Saturday, February 13, 2010
The Most Important Question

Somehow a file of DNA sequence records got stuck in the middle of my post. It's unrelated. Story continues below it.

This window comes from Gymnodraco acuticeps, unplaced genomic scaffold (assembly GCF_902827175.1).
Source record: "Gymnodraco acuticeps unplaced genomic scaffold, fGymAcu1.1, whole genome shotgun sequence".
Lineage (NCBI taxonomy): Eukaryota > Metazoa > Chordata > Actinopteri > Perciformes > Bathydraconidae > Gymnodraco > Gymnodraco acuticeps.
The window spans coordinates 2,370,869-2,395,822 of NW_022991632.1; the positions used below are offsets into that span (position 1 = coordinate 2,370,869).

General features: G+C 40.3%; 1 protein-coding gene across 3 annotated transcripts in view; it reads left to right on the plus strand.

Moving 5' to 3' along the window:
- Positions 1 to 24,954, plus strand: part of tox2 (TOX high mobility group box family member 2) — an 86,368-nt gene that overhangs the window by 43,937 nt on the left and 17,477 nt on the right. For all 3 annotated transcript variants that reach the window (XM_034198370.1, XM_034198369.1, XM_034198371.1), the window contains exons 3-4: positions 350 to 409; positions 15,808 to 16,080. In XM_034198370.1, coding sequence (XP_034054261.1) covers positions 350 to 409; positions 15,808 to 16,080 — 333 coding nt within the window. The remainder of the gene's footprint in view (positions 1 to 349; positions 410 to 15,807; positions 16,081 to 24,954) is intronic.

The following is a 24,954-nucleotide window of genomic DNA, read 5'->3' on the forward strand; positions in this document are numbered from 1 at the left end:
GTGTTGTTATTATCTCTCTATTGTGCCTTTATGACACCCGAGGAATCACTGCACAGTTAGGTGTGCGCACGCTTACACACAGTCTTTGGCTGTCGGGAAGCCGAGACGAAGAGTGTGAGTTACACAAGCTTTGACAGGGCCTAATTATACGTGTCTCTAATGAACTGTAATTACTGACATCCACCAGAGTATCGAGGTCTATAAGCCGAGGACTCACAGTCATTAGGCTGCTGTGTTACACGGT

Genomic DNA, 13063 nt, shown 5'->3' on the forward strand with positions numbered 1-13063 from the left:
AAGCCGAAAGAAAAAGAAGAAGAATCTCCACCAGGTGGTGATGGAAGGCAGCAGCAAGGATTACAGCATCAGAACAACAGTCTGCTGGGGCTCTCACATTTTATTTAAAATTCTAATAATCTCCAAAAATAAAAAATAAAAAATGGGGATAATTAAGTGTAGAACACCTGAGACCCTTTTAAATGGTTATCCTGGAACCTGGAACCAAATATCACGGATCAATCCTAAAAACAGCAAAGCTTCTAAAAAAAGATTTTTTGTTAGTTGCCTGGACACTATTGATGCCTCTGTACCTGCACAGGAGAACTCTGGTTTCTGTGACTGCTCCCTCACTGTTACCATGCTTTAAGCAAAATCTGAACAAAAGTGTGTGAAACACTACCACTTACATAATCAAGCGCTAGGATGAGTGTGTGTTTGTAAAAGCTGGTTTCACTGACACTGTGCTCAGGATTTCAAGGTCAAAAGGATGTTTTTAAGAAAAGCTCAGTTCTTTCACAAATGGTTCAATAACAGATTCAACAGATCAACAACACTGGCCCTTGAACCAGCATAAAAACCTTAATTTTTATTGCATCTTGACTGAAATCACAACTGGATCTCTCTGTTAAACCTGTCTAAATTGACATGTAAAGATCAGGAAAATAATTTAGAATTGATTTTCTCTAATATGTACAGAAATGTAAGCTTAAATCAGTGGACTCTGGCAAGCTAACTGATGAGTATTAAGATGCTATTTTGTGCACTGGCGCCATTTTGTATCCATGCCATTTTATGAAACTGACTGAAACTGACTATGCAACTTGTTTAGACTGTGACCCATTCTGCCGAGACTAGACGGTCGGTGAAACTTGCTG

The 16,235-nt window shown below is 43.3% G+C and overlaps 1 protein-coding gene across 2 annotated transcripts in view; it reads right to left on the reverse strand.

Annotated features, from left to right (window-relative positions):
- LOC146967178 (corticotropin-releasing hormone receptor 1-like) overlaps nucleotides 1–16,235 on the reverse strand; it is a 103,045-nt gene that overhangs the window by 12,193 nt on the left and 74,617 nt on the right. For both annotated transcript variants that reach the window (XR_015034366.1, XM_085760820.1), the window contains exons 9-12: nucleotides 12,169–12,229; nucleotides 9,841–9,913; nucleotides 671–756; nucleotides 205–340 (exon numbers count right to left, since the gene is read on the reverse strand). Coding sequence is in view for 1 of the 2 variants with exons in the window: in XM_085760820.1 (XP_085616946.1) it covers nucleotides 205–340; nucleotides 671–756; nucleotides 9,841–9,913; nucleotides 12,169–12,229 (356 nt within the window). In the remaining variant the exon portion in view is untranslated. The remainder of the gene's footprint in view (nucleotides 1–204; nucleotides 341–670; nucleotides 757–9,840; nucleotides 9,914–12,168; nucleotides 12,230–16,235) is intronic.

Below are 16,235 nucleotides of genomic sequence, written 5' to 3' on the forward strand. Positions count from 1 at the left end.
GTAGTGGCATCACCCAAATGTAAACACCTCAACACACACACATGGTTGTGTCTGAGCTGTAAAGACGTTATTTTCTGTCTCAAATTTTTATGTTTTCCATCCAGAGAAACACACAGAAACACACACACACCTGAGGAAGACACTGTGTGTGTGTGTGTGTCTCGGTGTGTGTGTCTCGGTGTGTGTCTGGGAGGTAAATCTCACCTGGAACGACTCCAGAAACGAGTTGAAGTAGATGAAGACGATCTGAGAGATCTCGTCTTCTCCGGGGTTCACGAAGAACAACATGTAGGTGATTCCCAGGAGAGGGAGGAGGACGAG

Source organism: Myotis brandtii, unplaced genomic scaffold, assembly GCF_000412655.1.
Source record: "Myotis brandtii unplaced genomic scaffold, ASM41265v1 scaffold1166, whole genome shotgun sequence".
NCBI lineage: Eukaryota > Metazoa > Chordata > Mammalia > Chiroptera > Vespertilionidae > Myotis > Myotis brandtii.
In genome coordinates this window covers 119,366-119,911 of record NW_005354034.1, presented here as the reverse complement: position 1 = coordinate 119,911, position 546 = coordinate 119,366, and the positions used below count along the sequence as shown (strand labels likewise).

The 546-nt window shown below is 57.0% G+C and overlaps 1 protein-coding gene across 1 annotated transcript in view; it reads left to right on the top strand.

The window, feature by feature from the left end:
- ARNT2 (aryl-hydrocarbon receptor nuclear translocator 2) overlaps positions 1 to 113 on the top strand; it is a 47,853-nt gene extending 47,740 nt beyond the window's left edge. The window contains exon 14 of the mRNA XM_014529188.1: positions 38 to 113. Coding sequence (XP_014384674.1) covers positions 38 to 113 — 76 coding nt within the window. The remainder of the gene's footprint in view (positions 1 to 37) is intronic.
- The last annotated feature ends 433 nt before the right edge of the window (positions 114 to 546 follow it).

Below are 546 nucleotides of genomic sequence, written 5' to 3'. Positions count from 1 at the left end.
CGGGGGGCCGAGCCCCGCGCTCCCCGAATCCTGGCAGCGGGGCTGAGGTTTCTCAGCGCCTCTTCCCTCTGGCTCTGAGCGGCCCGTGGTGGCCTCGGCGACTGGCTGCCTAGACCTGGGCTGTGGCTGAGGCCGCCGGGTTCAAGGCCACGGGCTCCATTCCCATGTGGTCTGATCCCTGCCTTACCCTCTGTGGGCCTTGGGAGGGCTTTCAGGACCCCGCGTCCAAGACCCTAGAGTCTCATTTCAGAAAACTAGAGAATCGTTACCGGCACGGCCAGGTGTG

Brian Williams, Chris Jansing and the Nightly News producers were negligent in their coverage of the Georgian luger who died on Friday. They failed to ask the most important question. It has been widely reported that the Canadian Olympic Committee and the governing bodies for the various Canadian Olympic sports have been severely limiting the amount of practice time for non-Canadian athletes at the Olympic sports facilities in order to provide an advantage to Canadian athletes (familiarity with the facilities is a definite advantage). Someone at Nightly News should have asked whether Nodar Kumaritashvili's crash could have been a result of his unfamiliarity with the luge track due to his inability to get enough track time. If a luger is given fewer practice runs than he wants, it's certainly possible that he might try to ride too fast too soon, instead of having the luxury of gradually working his way up to top speed. If this is the case, the Canadian Olympic Committee and the Canadian Luge Association may be partly responsible for Kumaritashvili's death. But no one at Nightly News raised this possibility. That's not surprising. They don't want to anger their host. Suggesting that the Canadian Olympic Committee may bear some of the responsibility for the accident would certainly be provocative, and ultimately that could cause the COC to look unfavorably on NBC--perhaps even restricting NBC's access to portions of the Games or certain Olympic-related events. And NBC would never do anything that might jeopardize their access, since that could affect their ratings and ultimately their ad revenue. So Brian Williams, Chris Jansing and the Nightly News producers will talk about the fast track, the unpadded steel beams and the inherent danger involved in luge. But they will not risk asking the most important question. And that's a shame.